It’s been more than two weeks since President Obama announced that a decision on courses of action in Afghanistan would be made “in the coming weeks.” Yesterday, Secretary of State Hillary Rodham Clinton said a decision would wait until “sometime after the Afghan election is finally resolved.” Given the fluid nature of Afghan politics, it’s hard to say what “finally resolved” means. We doubt it will be anytime soon.
The Taliban are not waiting for Mr. Obama’s decision. Their suicide attack on the U.N. guesthouse in Kabul on Wednesday was reminiscent of the August 2003 bombing of U.N. headquarters in Baghdad that drove the mission from Iraq. The Taliban are seeking to conduct high-profile, potentially game-changing attacks that will influence thinking in Washington.
The decision-making void on Afghanistan has been filled by a cacophony of voices offering every possible option. Ramp up, pull out. More troops, fewer troops. Guard the cities, secure the countryside. Fight the Taliban, buy them off. Eliminate drugs, ignore narcotics. Dump Afghan President Hamid Karzai, stick with the devil you know. Pakistan is key. Send in the drones. The conventional wisdom is settling on reports of a scaled-down strategy to protect Afghan cities and infrastructure, which is uncomfortably resonant of the losing strategy the Soviet Union pursued in the 1980s.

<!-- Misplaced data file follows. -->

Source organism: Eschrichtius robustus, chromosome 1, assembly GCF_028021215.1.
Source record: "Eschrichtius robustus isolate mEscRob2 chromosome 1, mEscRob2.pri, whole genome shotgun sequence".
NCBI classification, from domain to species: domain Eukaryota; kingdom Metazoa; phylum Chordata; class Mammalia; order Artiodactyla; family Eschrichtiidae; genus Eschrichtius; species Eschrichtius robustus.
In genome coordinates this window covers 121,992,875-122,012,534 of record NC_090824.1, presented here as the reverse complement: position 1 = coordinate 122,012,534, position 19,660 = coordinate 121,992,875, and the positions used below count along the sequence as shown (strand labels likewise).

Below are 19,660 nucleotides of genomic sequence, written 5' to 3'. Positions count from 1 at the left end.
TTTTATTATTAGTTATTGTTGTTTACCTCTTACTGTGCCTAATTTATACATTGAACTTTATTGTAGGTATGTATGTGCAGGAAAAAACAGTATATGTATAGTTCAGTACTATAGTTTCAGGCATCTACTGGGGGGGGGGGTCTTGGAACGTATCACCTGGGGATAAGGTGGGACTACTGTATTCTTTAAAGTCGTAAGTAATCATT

Into the mix landed a four-page letter written by Matthew P. Hoh, a former Marine Corps captain and senior State Department official in Taliban-heavy Zabul province. Mr. Hoh is being billed as the first State Department official to resign in protest over the war, though in fact, he is only the first to decide to make a public splash by resigning.
Mr. Hoh parrots some basic counterinsurgency facts, such as the claim that the presence of foreign troops can itself motivate Afghans to fight. Hence, troop buildups can actually decrease security. Beyond that, he offers little. His logic is confused. He maintains that because al Qaeda is no longer in Afghanistan (a highly debatable premise), stabilizing the Afghan government will not defeat terrorism. But he fails to consider the consequences of a destabilized Afghanistan, which under Taliban patronage became a globally networked threat. A stable Afghanistan is not sufficient to defeat al Qaeda, but it is necessary to prevent its return.
Mr. Hoh’s simplistic view of the Vietnam War is galling. He repeats the mantra of the communists being nationalists whom we “arrogantly and ignorantly mistook as a rival to our own Cold War ideology.” By “our own Cold War ideology,” we surmise Mr. Hoh is referring to freedom, and the fact that Vietnam remains a communist dictatorship should by itself settle the argument over the nature of that struggle.
Other passages are poorly thought-out talking points, such as his claim that “we are mortgaging our nation’s economy on a war.” In May, the Pentagon requested $65 billion for Afghanistan, which pales in comparison to the $787 billion stimulus package and the trillions of dollars of Troubled Asset Relief Program (TARP) commitments. If anything, we have mortgaged our nation’s economy on bad mortgages.
Mr. Hoh’s letter reads like critiques of the Iraq war in 2006 or early 2007. Yet President George W. Bush, working with his commanding generals, formulated and implemented a winning strategy. The same can happen in Afghanistan if the current president demonstrates the same kind of leadership.